Orie Steele: I wanted to give an update on where we are in terms of properties that are documented and not documented. There are a couple of layers to comments on the registries.
… The first layer is on the editors side, we are close to covering most of the properties that have been floating around in DID core in DID core registries.
… Most properties there are documented now. Now the question is did we document them in the right place, what should be in DID core, in DID core extensions, somewhere else, etc. That’s worth having a deeper conversation there and how to get the separation of concerns right for interop there.
… Just as an implementer working on the tests, the process of adding properties to the registries is too heavy and I haven’t see any contribution to it.
… If we’re running late, I think we’re setting ourselves up for some pretty significant failure and there’s an opportunity to cut around the structure there and reduce the burden for getting things into the DID core registries. From a pragmatic technical note, I’ve asked around about this, I haven’t seen anyone shipping DID Documents that are JSON only or CBOR only.
… I understand the desire there but I worry as a developer we are specing things that no one is using.
… I’m eager to ensure that the DID core spec is usable for DID developers and I want to make sure we can do that.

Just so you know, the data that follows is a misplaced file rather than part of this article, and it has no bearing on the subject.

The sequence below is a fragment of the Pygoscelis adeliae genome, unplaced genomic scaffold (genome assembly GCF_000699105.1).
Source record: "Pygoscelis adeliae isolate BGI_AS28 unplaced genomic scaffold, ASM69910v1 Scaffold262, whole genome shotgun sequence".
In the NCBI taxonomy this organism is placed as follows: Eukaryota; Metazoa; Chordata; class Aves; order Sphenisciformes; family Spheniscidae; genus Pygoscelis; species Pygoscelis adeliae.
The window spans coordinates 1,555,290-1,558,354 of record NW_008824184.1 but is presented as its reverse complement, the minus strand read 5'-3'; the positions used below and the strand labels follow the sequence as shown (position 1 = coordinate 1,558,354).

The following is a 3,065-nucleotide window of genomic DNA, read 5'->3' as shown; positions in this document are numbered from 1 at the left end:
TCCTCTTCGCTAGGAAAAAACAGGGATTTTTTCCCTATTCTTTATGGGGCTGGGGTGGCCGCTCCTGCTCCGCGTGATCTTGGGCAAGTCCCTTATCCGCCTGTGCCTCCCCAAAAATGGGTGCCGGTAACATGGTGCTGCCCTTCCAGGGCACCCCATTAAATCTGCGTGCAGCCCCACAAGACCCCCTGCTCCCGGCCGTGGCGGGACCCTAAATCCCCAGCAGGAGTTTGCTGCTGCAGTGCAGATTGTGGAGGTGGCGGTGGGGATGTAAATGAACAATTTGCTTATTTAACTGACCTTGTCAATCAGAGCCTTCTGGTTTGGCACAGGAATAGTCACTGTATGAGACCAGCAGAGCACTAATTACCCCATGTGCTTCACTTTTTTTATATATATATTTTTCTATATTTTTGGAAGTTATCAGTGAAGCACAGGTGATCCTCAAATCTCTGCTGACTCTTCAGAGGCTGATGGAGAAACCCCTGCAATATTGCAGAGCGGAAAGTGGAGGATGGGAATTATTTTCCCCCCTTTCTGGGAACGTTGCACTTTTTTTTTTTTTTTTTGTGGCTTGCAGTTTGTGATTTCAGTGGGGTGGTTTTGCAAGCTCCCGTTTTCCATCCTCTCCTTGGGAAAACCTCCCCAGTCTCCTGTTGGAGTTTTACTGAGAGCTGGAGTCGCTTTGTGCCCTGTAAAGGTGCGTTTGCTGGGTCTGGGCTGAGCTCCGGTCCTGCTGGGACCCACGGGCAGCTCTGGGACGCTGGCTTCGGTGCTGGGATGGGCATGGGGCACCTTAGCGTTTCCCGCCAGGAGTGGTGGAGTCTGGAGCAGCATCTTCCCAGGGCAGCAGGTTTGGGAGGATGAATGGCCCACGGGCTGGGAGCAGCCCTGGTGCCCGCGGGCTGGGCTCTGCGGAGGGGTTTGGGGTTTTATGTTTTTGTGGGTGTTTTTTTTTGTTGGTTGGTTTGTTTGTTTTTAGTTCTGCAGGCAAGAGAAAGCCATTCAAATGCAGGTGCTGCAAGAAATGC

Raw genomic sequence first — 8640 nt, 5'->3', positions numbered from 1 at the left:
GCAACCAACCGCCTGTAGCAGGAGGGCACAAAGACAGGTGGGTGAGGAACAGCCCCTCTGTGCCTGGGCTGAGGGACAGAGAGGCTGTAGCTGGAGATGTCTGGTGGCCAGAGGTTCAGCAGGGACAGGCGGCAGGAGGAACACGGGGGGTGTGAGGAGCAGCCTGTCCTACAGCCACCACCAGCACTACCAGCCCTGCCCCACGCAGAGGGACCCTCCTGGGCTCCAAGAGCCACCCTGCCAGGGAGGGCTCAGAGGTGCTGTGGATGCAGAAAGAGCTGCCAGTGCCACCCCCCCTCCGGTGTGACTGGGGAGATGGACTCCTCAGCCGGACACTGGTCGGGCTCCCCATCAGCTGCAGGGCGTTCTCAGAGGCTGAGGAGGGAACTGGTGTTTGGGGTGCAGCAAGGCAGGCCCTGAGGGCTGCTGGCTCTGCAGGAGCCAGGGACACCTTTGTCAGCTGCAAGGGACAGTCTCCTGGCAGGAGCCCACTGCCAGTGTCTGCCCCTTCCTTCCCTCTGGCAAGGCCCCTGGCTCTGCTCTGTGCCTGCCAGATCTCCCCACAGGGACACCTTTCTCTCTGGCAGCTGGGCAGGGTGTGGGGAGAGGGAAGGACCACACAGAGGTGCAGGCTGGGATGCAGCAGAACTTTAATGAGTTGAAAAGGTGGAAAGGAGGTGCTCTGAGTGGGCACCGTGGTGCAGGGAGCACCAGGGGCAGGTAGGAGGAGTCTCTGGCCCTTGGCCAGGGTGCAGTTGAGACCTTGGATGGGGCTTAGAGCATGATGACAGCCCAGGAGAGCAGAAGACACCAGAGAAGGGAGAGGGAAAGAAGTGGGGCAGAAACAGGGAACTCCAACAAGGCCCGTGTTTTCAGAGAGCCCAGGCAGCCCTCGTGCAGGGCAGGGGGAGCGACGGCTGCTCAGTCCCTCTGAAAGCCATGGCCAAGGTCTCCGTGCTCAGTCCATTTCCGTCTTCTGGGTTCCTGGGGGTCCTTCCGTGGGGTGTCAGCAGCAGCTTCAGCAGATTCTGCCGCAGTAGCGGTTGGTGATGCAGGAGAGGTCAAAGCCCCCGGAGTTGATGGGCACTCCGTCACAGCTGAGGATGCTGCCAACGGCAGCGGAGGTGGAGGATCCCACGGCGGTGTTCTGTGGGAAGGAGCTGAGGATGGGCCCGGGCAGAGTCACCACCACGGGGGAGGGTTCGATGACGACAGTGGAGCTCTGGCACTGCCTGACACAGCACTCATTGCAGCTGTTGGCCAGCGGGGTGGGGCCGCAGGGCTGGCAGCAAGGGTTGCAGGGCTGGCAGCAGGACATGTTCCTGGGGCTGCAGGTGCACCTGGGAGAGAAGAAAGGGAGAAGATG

Daniel Burnett: Now is definitely not the time to discuss that but I recognize your concern.
… I’m worried that the queue will grow here. But we do need time to focus on the issues you brought up.

Drummond Reed: +1 to special topic call on the registries.

Manu Sporny: One of the things that we should probably put on the agenda is focusing on the registries stuff because it’s very important work. We should have a special call on the registries because Orie has done fantastic job there and there’s little engagement from the WG and we need a call on that.

Daniel Buchner: Perhaps we can focus on registries after we purge all the random props from the Core spec

Daniel Buchner: Just a general aversion to the registries stuff. I understand extensibility is important to people. There are a bunch of properties in the spec that have zero description. While the doc has absolutely undefined terms it also doesn’t define important terms. The capability delegation stuff has no line of definition in the entire spec. There are recommended places for using them. I want to see those defined or purge them.